There may have been expectations of a slowdown three to six months ago, but new technologies have been announced in areas such as AI, and all the large cloud providers are launching AI solutions and investing significantly in them. Because of that, we're seeing a lot of demand in those areas.
We are at the start of a technology push. Higher-capacity processing and graphics processing units (GPUs) for applications that are around the corner are creating more demand. Most cloud providers have been able to keep up with their current demand, buying all the capacity available and preleasing future capacity, but they haven’t yet accounted for these new applications and solutions.
Data Center Frontier: How would you assess the state of the data center supply chain? What items continue to experience long lead times or availability problems?0
Joe Goldsmith, NTT GDCA: Challenges in the global data center supply chain over the past few years have led to substantial price increases and extended lead times. In response, the industry has started ordering equipment early and locking in production slots, which has further constrained the market and created extended supplier backlogs.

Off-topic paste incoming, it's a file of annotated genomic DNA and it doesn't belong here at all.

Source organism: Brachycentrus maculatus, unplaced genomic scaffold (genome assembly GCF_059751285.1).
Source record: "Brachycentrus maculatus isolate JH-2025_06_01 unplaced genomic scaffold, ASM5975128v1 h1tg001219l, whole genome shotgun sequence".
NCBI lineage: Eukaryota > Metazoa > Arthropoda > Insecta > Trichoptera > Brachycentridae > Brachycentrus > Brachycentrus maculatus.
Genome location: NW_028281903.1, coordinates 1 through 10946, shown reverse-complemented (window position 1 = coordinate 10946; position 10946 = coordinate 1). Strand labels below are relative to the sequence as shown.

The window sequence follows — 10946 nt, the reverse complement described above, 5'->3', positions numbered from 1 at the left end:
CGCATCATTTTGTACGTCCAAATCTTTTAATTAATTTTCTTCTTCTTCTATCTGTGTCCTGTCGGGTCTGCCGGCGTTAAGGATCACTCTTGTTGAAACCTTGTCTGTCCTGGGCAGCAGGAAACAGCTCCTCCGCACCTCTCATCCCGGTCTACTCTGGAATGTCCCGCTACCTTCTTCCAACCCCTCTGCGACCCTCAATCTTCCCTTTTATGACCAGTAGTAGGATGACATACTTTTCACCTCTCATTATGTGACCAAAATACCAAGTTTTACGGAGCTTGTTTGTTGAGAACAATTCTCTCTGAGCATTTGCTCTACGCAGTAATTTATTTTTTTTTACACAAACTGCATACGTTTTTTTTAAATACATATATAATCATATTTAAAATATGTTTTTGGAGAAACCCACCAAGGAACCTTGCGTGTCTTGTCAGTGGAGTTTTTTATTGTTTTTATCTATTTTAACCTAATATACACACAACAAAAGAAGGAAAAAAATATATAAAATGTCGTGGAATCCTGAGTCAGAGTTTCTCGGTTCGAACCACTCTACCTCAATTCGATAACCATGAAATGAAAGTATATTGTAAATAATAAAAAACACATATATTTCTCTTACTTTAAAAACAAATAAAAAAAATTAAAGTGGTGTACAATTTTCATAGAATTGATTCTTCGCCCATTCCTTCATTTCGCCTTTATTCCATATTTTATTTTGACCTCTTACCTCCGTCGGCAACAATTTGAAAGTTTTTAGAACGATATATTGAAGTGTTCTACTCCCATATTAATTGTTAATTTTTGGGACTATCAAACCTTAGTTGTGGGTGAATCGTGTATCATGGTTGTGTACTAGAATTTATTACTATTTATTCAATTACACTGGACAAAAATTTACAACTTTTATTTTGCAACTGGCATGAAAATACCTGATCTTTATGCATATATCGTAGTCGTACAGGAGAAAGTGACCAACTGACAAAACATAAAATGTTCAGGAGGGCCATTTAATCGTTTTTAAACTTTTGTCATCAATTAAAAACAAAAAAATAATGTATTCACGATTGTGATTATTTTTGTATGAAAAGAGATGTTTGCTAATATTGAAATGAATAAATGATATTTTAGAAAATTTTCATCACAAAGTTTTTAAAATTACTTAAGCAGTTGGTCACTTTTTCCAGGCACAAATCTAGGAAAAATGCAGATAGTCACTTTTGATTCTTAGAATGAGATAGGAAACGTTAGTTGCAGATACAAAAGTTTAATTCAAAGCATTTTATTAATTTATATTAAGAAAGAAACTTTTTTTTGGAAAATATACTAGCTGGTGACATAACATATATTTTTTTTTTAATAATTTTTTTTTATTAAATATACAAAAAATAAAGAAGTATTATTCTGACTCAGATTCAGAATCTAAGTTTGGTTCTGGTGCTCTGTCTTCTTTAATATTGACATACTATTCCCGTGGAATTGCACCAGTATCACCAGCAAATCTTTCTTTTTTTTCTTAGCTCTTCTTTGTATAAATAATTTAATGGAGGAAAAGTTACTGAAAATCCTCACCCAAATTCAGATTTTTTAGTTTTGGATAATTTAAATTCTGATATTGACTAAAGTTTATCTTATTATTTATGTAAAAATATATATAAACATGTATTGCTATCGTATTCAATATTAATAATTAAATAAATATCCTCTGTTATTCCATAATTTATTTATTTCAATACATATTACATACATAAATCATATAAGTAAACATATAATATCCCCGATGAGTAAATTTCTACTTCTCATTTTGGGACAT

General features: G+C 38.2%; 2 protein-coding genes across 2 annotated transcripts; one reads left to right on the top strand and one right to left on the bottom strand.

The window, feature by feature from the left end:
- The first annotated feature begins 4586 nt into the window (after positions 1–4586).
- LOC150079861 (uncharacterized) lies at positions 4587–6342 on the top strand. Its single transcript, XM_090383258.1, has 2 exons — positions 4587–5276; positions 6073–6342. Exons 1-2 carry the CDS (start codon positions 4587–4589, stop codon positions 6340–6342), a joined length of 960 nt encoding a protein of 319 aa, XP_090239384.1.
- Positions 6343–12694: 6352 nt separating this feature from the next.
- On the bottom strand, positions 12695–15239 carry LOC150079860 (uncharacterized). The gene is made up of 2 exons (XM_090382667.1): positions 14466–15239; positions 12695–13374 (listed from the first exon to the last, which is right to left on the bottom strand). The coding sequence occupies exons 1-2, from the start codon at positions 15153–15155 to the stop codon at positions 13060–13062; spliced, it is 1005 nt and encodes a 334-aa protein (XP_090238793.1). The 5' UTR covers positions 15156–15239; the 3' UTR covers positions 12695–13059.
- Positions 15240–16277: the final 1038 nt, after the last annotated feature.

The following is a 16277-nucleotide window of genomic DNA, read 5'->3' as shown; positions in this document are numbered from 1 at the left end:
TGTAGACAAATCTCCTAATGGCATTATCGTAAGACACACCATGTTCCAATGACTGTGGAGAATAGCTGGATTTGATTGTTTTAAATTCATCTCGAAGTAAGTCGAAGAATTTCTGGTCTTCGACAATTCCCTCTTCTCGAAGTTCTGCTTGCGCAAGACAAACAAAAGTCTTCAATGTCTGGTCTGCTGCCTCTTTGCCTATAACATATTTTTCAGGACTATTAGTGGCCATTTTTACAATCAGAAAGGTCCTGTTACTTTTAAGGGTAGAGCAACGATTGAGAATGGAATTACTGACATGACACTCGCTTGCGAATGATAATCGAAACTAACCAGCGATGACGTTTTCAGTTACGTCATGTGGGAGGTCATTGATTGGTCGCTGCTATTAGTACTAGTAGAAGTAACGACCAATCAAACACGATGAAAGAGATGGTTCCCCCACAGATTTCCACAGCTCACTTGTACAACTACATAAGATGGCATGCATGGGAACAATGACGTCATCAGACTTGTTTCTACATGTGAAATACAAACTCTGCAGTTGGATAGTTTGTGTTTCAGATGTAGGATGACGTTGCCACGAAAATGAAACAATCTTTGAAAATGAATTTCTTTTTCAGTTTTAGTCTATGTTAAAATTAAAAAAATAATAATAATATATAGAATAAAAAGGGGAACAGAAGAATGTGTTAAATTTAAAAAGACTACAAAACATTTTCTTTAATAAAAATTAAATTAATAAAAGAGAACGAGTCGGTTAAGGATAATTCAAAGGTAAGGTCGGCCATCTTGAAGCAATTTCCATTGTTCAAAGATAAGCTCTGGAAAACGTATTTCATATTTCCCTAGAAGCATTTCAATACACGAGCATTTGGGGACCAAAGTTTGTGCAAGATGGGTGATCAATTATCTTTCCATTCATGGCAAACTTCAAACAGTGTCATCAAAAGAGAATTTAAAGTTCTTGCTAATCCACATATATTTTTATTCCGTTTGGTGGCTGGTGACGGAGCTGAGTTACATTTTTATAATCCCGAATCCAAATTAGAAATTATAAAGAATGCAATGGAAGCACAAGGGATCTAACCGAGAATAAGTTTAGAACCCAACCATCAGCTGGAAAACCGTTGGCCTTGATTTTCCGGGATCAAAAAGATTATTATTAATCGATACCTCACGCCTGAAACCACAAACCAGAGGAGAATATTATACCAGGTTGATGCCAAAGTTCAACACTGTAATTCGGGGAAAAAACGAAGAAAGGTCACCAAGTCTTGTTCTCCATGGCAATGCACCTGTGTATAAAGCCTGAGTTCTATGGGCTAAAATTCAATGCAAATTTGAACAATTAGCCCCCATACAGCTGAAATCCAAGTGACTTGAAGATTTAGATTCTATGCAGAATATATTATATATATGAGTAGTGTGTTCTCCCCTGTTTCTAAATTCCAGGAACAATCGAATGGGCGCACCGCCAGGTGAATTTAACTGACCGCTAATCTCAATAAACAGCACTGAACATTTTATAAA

Some deliveries are now happening, whereas before there was a two-year delivery timeframe for most equipment. However, deliveries of everything electrical and mechanical remain a huge problem around the world.
It’s still taking about two years to deliver uninterruptible power supplies or generators. There are also long lead times for items like transformers for substations, and even chillers are pushing 12 to 16 months.
There have been some improvements in delivery of construction materials. We faced extended lead times for roofing, precast concrete and electrical components in 2022, but these now appear to have stabilized. The availability of construction labor has also improved in some geographies due to delays or pauses in other projects.